Persistent Idiopathic Facial Pain

UNDERSTANDING PERSISTENT IDIOPATHIC FACIAL PAIN.

woman with persistent idiopathic facial pain

If you have intense, constant facial pain that has been misdiagnosed and you’re still looking for answers, you may want to understand more about Persistent Idiopathic Facial Pain (PIFP). This condition is similar to more commonly known conditions such as Trigeminal Neuralgia or Trigeminal Neuropathic Pain, and the subtle differences in symptoms can cause Persistent Idiopathic Facial Pain to be overlooked as a potential source of your pain.

 

While the causes of the condition can vary, patients also suffering from fibromyalgia, chronic fatigue syndrome,  or myofascial pain syndrome may have a higher incidence of PIFP.

 

How PIFP Differs From Trigeminal Neuropathic Pain and Trigeminal Neuralgia:

 

It’s important to understand the distinction between Persistent Idiopathic Facial Pain, Trigeminal Neuropathic Pain, and Trigeminal Neuralgia as sometimes these conditions can be confused, leading to misdiagnosis.

 

In Trigeminal Neuropathic Pain patients often

  • Have had previous trauma or infections affecting the trigeminal nerve or its branches
  • Have pain resulting from surgery in the area
  • Have identifiable sensory loss or have been diagnosed with Anesthesia Dolorosa and experience a complete loss of sensation related to the trigeminal nerve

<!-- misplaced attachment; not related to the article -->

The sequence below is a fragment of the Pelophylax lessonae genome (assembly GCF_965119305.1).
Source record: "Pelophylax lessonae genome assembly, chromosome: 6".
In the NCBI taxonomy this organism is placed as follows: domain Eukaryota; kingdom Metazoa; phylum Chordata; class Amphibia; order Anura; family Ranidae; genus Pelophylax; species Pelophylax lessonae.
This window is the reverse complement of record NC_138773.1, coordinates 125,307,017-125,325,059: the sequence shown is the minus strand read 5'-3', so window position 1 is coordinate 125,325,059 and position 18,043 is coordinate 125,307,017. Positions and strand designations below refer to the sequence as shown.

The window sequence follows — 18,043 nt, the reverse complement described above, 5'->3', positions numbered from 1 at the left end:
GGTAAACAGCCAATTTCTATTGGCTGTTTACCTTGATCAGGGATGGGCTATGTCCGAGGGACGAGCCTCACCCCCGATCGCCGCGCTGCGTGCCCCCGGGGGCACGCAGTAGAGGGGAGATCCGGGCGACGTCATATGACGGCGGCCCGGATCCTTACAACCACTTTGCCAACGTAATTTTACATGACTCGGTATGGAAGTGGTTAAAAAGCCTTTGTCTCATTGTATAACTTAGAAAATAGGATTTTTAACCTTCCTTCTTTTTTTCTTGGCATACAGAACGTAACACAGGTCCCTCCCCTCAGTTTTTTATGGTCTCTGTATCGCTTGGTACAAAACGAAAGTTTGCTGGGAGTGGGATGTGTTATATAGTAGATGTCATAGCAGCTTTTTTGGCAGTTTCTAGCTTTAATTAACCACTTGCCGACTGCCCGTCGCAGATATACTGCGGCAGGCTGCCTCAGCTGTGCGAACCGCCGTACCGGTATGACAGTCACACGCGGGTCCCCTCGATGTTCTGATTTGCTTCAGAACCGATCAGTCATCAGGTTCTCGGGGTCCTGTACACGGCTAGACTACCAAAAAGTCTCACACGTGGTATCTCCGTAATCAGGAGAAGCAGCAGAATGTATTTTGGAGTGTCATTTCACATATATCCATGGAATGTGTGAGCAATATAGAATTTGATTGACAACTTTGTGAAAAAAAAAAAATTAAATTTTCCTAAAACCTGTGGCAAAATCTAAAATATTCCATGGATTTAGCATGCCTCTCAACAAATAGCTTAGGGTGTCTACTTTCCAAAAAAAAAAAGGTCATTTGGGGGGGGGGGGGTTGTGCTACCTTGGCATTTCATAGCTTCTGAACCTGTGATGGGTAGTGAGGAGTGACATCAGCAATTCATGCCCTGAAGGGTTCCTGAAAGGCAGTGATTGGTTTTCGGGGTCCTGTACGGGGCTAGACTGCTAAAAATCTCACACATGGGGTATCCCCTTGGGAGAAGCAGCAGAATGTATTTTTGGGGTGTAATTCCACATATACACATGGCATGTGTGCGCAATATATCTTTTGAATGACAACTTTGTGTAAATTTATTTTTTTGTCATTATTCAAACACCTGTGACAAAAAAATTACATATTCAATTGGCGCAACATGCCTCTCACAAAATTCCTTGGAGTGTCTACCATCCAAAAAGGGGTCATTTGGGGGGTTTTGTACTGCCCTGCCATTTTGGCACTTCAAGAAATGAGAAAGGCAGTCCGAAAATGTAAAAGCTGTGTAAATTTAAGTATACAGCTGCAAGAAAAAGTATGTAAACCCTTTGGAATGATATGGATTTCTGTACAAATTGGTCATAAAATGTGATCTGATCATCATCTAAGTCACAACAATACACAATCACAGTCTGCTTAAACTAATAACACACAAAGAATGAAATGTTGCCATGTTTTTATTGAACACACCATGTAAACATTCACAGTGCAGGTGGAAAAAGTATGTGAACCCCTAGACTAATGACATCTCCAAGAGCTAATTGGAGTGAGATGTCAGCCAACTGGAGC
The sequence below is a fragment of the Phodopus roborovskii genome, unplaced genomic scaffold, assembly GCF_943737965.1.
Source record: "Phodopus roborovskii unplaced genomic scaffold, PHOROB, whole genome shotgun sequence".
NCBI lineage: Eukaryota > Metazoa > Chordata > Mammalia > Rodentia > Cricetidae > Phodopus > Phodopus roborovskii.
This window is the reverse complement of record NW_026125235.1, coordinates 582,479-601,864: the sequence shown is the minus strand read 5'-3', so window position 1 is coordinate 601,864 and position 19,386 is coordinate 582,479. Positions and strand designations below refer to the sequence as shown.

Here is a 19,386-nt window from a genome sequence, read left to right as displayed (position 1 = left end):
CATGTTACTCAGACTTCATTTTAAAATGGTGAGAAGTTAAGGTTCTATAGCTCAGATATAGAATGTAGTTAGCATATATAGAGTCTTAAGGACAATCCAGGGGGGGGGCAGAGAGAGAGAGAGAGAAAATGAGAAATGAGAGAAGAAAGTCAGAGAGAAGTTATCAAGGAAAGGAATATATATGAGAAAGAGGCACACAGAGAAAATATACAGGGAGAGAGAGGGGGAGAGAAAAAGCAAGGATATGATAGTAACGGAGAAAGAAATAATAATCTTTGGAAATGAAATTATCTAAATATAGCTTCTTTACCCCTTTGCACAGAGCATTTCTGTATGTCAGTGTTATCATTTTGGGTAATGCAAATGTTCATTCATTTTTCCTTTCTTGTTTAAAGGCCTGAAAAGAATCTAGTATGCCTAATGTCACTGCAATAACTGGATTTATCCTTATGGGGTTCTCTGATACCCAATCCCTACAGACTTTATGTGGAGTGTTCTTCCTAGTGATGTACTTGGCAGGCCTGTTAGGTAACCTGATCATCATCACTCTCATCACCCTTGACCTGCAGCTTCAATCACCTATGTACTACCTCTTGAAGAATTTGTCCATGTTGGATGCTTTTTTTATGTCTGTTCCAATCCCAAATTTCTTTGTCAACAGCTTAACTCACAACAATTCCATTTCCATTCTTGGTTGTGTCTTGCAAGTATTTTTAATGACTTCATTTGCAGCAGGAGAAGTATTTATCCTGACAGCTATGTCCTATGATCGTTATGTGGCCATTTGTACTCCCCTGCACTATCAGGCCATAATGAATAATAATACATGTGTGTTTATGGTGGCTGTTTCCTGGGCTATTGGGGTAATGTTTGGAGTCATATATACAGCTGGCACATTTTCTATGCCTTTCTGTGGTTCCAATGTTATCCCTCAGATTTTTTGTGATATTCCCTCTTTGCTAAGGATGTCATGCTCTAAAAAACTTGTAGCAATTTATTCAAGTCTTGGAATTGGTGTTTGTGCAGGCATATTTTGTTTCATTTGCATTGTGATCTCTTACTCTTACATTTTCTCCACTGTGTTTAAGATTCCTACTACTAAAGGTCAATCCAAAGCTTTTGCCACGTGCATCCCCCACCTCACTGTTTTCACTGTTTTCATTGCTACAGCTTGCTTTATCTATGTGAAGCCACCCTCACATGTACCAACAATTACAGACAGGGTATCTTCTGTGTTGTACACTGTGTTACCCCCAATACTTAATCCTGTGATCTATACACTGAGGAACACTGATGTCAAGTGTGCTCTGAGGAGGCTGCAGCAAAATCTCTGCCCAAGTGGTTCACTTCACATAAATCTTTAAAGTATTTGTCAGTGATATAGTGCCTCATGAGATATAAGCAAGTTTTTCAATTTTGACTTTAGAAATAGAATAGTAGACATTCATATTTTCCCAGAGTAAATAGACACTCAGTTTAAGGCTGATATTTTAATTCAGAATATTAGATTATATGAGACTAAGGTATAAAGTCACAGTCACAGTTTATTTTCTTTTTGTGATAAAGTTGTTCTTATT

In Trigeminal Neuralgia patients experience

  • Episodic pain in the cheek, jaw, teeth, gums, tongue, or lips.
  • Pain described as a shock or jolt
  • Pain only last a few seconds or minutes
  • Episodes tend to increase in severity and become more pronounced over time
  • Pain commonly affects one side of the patient’s face at a time. However, in rare cases, pain can occur on both sides usually at different times

Symptoms

Patients with Persistent Idiopathic Facial Pain (PIFP) report symptoms such as:

  • Intense facial pain
  • Constant pain that can vary in intensity
  • Pain described as aching, throbbing, or burning
  • Patients typically do not lose sensation or experience numbness

Treatment

Pain medications are largely ineffective in the treatment of PIPF. We can help you manage or relieve your pain through the use of innovative and advanced treatments such as:

  • Neuromodulation of the Peripheral Trigeminal Branch
  • Neuromodulation of the Motor Cortex
  • Deep Brain Stimulation

Contact us today for an appointment!


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